► These no-doubt coordinated and engaged agency efforts represent just another aspect of the Administration’s haste to institutionalize its regulatory imprint. The regulatory issues presented focus on very different scopes of agency authority and how well or poorly the agencies analyze issues. What is now clear, however, is that final resolution of these issues will not occur during this Administration.
Safety and Health Electronic Recordkeeping: The Department of Labor (DOL) Occupational Safety and Health Administration (OSHA) published its Improve Tracking of Workplace Injuries and Illnesses final rule. The rule requires large employers (≥250 employees) and designated risk employers with 20 – 249 employees to electronically report job-related injuries and illnesses. OSHA argues that the final rule does not add to or change any employer’s obligation to complete, retain, and certify injury and illness records or add to or change the recording criteria or definitions. OSHA argues that the only changes are that, under certain circumstances, employers will be obligated to submit information from these records to OSHA in an electronic format and to assure that employees have, and understand they have, a right to report injuries and illnesses without fear of discrimination.
OSHA’s final rule retreats to annual filing from proposed quarterly filing. Mid-sized employers in designated industries must file, but the designated industries are included on the basis of a three-year average of Bureau of Labor Statistics (BLS) data, rather than one year, and the years included are 2011 – 2013, rather than proposed single year 2009 data. OSHA responds to many comments, including concerns about privacy to the degree of considering conflict between OSHA rules and the Health Insurance Portability and Accountability Act of 1996 (HIPAA).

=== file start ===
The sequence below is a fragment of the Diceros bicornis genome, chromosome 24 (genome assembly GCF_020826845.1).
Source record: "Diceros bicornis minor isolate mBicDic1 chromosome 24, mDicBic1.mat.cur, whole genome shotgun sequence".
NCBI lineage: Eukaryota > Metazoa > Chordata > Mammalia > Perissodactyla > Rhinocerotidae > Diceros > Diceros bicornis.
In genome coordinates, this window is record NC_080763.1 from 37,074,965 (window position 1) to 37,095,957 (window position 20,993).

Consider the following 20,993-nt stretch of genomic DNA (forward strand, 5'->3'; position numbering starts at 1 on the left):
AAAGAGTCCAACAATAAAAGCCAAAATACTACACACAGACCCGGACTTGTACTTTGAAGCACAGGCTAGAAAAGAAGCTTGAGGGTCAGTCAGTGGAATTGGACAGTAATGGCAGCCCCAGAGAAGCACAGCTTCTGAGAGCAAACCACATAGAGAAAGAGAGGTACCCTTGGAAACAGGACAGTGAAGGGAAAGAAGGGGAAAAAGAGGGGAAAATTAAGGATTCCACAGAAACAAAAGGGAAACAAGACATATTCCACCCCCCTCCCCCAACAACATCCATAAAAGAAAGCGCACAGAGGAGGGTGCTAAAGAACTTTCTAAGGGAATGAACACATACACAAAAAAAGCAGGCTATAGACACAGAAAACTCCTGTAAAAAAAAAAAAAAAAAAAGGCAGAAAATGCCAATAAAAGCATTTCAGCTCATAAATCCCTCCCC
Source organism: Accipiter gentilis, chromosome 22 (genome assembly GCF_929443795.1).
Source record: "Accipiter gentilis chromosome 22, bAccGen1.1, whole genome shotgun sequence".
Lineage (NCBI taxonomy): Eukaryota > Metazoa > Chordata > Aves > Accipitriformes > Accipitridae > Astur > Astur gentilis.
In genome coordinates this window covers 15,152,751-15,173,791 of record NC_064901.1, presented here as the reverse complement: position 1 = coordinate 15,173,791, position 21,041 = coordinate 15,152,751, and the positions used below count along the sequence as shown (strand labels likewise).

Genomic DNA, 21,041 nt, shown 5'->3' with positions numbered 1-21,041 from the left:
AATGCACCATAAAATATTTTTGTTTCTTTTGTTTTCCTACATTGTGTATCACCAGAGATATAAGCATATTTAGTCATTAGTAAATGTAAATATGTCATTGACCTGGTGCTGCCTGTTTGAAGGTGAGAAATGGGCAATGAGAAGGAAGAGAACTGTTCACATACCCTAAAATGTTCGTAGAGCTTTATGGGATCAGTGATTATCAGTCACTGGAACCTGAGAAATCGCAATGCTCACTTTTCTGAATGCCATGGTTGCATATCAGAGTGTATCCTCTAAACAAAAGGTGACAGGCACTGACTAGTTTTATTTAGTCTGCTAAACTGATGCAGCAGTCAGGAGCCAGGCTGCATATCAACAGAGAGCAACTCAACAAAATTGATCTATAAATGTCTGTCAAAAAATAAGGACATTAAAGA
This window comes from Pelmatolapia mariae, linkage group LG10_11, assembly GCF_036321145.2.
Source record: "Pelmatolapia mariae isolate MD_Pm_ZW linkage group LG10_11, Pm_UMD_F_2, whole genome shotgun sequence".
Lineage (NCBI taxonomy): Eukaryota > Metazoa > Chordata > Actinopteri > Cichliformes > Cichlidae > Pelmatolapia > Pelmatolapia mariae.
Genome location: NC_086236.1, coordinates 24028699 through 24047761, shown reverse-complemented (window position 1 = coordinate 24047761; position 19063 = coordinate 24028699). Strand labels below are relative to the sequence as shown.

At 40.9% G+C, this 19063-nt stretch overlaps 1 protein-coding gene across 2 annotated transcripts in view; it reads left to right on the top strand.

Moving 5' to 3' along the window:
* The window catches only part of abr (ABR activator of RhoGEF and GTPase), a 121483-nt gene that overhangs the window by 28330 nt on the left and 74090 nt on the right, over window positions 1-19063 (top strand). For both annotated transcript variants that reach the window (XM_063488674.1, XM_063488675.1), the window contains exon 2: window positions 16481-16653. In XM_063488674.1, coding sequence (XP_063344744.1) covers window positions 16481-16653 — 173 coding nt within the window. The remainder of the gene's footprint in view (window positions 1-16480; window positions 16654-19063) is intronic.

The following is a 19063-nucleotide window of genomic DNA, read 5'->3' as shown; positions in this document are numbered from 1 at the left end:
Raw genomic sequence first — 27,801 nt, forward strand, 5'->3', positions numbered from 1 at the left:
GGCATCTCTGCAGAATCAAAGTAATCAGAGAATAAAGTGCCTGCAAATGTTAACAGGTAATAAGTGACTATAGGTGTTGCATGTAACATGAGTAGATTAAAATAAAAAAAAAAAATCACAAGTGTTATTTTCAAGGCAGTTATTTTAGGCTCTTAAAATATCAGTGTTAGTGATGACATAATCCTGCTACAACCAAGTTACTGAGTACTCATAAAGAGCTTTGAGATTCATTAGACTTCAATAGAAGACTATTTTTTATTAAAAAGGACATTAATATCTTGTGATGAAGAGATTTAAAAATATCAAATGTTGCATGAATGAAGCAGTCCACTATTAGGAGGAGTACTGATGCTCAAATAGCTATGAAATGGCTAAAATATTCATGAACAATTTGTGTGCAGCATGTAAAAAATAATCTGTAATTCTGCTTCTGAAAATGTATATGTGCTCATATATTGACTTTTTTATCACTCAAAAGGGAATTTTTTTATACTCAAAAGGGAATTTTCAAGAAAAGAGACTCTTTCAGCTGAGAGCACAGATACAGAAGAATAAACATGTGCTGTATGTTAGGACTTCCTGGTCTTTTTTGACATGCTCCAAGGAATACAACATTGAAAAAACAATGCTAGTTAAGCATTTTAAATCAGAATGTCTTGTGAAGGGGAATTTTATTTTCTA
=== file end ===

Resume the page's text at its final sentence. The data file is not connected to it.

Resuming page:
► The final rule may create significant problems, not the least of which may lie in OSHA’s estimated $15 million cost, which his nowhere near the private sector estimates, but OSHA has mechanically used definitions and dollar amounts for very limited functions. OSHA appears to exclude, for example, the cost of reading and interpreting the rule and applying the industry codes to mid-level employers (lawyers and economists are not included; spectator sports are included). Questions may also arise about OSHA’s consideration of differential treatment of small businesses under the Regulatory Flexibility Act (RFA) and possible differences (from other agencies) in how OSHA treats training requirements for those handling personally identifiable information (PII) and HIPAA-restricted information. Expect a pre-enforcement petition for review of the rule because the Occupational Safety and Health Act (OSH Act) may bar regulatory attacks in enforcement proceedings.